Ionic liquids (IL) are salts with a melting temperature below the boiling point of water (100 °C). When an IL molecule contains a polymerizable unit, such as a vinyl group, it can be polymerized to form chain-like macromolecules, that is, poly(ionic liquid)s (PILs). Vinylimidazolium-type ILs can be readily polymerized.
When these monomers carry long alkyl chains (C12-C18), the polymerization produces a stable colloidal dispersion of PIL nanoparticles, which exhibit distinctive and highly ordered inner structures. The PIL nanoparticles can be crosslinked to improve its stability against aggressive organic solvents. However, a question yet not answered is: what is the internal structure of these crosslinked nanoparticles?
Researchers from the Max Planck Institute of Colloids and Interfaces in Golm (Germany) have now made use of cryogenic transmission electron microscopy (Cryo-TEM) to characterize the crosslinked PIL nanoparticles. Nanoparticles of 20-40 nm in size were prepared via precipitation polymerization of vinylimidazolium type ionic liquid monomers with long alkyl tails (C12-C18) in the presence of a divinylimidazolium crosslinking agent. Cryo-TEM revealed that the crosslinked PIL nanoparticles resembled centric multilamellar vesicles of different geometry, depending on the exact length of the quaternizing alkyl chains. The nanoparticle size was found to expand when produced from polymerizations at higher concentration of the monomer, crosslinking agent and externally added salt, and by the replacement of Br by dicyanamide anion. Such size expansion of the nanoparticles can be either isotropic or anisotropic via their linear attachment.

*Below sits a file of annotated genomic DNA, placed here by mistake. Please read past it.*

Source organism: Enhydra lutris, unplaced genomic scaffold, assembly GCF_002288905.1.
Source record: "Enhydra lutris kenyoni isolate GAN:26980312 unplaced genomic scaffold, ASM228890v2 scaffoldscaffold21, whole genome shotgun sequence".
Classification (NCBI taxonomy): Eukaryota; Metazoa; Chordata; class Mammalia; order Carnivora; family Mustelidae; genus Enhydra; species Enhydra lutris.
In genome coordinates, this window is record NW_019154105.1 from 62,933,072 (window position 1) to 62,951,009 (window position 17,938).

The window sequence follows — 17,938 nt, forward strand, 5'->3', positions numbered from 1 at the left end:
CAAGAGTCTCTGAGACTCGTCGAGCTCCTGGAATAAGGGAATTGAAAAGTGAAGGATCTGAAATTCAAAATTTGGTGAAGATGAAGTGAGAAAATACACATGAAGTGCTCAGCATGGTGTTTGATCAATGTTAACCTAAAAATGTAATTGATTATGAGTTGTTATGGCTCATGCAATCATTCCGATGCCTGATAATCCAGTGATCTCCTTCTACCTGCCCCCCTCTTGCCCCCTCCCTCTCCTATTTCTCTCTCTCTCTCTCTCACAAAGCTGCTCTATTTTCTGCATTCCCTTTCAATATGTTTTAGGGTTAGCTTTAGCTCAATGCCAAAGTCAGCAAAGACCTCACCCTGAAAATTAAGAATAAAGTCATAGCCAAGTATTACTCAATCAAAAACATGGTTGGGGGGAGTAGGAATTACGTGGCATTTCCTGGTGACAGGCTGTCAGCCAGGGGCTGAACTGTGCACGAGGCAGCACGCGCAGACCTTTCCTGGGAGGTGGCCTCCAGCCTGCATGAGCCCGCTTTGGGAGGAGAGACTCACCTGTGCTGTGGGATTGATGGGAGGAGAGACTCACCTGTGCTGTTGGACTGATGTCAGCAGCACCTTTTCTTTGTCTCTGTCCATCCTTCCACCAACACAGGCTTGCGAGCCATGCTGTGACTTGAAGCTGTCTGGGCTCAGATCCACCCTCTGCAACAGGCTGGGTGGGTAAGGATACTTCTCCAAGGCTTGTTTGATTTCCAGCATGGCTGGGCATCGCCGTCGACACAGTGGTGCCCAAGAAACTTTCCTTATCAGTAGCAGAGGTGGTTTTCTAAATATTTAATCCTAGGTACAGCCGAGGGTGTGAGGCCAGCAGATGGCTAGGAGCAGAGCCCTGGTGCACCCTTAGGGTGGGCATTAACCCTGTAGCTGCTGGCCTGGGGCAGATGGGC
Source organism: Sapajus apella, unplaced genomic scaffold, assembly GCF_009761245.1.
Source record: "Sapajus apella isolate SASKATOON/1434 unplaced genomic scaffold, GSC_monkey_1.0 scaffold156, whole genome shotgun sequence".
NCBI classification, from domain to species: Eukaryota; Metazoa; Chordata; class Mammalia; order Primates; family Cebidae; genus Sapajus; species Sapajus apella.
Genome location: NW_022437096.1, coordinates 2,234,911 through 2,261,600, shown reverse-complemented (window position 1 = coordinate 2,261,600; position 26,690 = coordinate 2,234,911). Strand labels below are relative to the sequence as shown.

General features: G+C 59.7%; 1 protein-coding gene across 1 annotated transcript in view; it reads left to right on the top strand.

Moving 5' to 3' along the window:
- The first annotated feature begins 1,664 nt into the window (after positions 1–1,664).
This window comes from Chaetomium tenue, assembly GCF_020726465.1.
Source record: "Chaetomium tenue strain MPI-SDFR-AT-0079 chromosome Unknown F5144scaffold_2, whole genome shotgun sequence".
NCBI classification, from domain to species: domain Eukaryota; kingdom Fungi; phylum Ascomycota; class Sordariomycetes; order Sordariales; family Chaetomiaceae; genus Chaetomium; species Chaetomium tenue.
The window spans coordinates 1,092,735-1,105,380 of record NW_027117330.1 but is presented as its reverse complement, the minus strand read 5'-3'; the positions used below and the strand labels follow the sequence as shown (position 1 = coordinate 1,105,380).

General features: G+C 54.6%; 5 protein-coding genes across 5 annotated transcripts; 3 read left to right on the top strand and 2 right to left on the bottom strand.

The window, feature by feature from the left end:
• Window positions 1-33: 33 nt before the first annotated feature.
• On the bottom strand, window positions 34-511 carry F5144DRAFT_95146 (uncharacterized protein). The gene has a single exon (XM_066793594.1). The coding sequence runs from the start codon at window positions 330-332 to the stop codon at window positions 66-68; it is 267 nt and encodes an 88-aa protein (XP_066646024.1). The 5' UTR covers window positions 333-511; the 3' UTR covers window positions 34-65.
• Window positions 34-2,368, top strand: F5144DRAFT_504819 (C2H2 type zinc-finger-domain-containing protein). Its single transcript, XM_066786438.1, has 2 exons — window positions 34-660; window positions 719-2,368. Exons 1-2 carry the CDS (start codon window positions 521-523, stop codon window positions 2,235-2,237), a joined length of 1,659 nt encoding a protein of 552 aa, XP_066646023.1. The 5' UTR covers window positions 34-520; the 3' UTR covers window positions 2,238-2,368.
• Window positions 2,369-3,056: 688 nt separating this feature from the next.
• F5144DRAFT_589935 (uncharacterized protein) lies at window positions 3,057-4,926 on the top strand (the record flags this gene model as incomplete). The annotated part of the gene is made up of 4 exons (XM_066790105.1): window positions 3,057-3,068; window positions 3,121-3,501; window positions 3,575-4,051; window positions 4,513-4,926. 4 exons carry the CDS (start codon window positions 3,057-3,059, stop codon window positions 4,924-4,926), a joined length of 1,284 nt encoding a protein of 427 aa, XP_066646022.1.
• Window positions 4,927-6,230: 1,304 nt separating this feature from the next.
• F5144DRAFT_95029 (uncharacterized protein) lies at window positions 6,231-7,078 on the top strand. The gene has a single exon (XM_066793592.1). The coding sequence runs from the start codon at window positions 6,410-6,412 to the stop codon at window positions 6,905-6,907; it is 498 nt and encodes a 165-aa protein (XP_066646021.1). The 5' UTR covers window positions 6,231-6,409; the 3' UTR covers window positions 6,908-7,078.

This study provides new insights into the formation mechanism of such highly ordered centric multilamellar vesicles from ionic liquid monomers. The study on the size controlling effect helps to prepare a homologous series of colloidal templates for materials application.